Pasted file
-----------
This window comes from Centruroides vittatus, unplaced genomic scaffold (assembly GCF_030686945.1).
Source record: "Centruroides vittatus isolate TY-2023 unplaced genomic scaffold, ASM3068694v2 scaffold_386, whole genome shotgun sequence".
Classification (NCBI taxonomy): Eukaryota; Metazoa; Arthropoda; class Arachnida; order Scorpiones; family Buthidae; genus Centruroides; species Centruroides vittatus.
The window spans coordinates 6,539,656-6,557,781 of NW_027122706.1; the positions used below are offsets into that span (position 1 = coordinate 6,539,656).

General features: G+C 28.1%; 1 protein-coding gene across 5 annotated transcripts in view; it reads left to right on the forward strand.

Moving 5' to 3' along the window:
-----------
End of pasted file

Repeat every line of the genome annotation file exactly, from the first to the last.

This window comes from Centruroides vittatus, unplaced genomic scaffold (assembly GCF_030686945.1).
Source record: "Centruroides vittatus isolate TY-2023 unplaced genomic scaffold, ASM3068694v2 scaffold_386, whole genome shotgun sequence".
Classification (NCBI taxonomy): Eukaryota; Metazoa; Arthropoda; class Arachnida; order Scorpiones; family Buthidae; genus Centruroides; species Centruroides vittatus.
The window spans coordinates 6,539,656-6,557,781 of NW_027122706.1; the positions used below are offsets into that span (position 1 = coordinate 6,539,656).

General features: G+C 28.1%; 1 protein-coding gene across 5 annotated transcripts in view; it reads left to right on the forward strand.

Moving 5' to 3' along the window: